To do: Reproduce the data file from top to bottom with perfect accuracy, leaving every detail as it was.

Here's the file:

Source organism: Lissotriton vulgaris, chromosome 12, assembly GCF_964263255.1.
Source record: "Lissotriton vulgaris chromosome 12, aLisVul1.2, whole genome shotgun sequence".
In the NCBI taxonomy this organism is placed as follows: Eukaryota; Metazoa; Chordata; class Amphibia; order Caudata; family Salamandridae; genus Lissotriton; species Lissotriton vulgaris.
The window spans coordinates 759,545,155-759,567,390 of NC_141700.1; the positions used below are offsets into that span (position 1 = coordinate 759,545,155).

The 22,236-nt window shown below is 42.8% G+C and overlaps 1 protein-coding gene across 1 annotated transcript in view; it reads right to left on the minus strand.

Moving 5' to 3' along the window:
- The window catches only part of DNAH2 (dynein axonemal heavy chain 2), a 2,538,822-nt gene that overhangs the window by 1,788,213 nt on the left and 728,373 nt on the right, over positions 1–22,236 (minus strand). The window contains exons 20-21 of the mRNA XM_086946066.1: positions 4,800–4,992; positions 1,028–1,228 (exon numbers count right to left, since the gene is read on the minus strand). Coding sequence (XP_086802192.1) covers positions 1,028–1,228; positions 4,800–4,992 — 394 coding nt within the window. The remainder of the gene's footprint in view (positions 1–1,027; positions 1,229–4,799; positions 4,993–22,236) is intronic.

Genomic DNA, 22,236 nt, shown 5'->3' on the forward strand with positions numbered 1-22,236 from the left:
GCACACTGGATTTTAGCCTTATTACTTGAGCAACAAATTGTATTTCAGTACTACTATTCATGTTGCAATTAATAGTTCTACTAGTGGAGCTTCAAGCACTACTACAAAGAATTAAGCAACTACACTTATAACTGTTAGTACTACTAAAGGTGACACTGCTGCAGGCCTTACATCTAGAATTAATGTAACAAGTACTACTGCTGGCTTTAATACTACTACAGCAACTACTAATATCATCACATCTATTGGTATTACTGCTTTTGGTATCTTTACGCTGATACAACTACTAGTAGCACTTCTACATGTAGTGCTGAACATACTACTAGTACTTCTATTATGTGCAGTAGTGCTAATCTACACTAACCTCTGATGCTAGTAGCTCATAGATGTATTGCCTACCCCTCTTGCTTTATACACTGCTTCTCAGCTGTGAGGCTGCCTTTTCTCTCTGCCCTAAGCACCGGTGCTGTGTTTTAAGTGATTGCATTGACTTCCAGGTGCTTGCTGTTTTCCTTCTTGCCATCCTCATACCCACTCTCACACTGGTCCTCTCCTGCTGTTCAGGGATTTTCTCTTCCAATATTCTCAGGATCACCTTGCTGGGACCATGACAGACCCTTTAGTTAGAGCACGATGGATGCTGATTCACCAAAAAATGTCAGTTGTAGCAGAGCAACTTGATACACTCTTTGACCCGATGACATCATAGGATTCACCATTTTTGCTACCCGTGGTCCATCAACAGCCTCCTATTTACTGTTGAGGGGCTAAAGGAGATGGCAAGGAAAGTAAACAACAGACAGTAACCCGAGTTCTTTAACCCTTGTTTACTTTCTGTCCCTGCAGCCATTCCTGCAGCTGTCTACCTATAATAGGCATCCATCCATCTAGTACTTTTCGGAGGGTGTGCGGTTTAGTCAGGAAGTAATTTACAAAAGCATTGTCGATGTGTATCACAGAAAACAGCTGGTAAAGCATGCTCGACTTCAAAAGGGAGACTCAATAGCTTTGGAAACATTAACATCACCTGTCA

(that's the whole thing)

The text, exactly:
Source organism: Lissotriton vulgaris, chromosome 12, assembly GCF_964263255.1.
Source record: "Lissotriton vulgaris chromosome 12, aLisVul1.2, whole genome shotgun sequence".
In the NCBI taxonomy this organism is placed as follows: Eukaryota; Metazoa; Chordata; class Amphibia; order Caudata; family Salamandridae; genus Lissotriton; species Lissotriton vulgaris.
The window spans coordinates 759,545,155-759,567,390 of NC_141700.1; the positions used below are offsets into that span (position 1 = coordinate 759,545,155).

The 22,236-nt window shown below is 42.8% G+C and overlaps 1 protein-coding gene across 1 annotated transcript in view; it reads right to left on the minus strand.

Moving 5' to 3' along the window:
- The window catches only part of DNAH2 (dynein axonemal heavy chain 2), a 2,538,822-nt gene that overhangs the window by 1,788,213 nt on the left and 728,373 nt on the right, over positions 1–22,236 (minus strand). The window contains exons 20-21 of the mRNA XM_086946066.1: positions 4,800–4,992; positions 1,028–1,228 (exon numbers count right to left, since the gene is read on the minus strand). Coding sequence (XP_086802192.1) covers positions 1,028–1,228; positions 4,800–4,992 — 394 coding nt within the window. The remainder of the gene's footprint in view (positions 1–1,027; positions 1,229–4,799; positions 4,993–22,236) is intronic.

Genomic DNA, 22,236 nt, shown 5'->3' on the forward strand with positions numbered 1-22,236 from the left:
GCACACTGGATTTTAGCCTTATTACTTGAGCAACAAATTGTATTTCAGTACTACTATTCATGTTGCAATTAATAGTTCTACTAGTGGAGCTTCAAGCACTACTACAAAGAATTAAGCAACTACACTTATAACTGTTAGTACTACTAAAGGTGACACTGCTGCAGGCCTTACATCTAGAATTAATGTAACAAGTACTACTGCTGGCTTTAATACTACTACAGCAACTACTAATATCATCACATCTATTGGTATTACTGCTTTTGGTATCTTTACGCTGATACAACTACTAGTAGCACTTCTACATGTAGTGCTGAACATACTACTAGTACTTCTATTATGTGCAGTAGTGCTAATCTACACTAACCTCTGATGCTAGTAGCTCATAGATGTATTGCCTACCCCTCTTGCTTTATACACTGCTTCTCAGCTGTGAGGCTGCCTTTTCTCTCTGCCCTAAGCACCGGTGCTGTGTTTTAAGTGATTGCATTGACTTCCAGGTGCTTGCTGTTTTCCTTCTTGCCATCCTCATACCCACTCTCACACTGGTCCTCTCCTGCTGTTCAGGGATTTTCTCTTCCAATATTCTCAGGATCACCTTGCTGGGACCATGACAGACCCTTTAGTTAGAGCACGATGGATGCTGATTCACCAAAAAATGTCAGTTGTAGCAGAGCAACTTGATACACTCTTTGACCCGATGACATCATAGGATTCACCATTTTTGCTACCCGTGGTCCATCAACAGCCTCCTATTTACTGTTGAGGGGCTAAAGGAGATGGCAAGGAAAGTAAACAACAGACAGTAACCCGAGTTCTTTAACCCTTGTTTACTTTCTGTCCCTGCAGCCATTCCTGCAGCTGTCTACCTATAATAGGCATCCATCCATCTAGTACTTTTCGGAGGGTGTGCGGTTTAGTCAGGAAGTAATTTACAAAAGCATTGTCGATGTGTATCACAGAAAACAGCTGGTAAAGCATGCTCGACTTCAAAAGGGAGACTCAATAGCTTTGGAAACATTAACATCACCTGTCA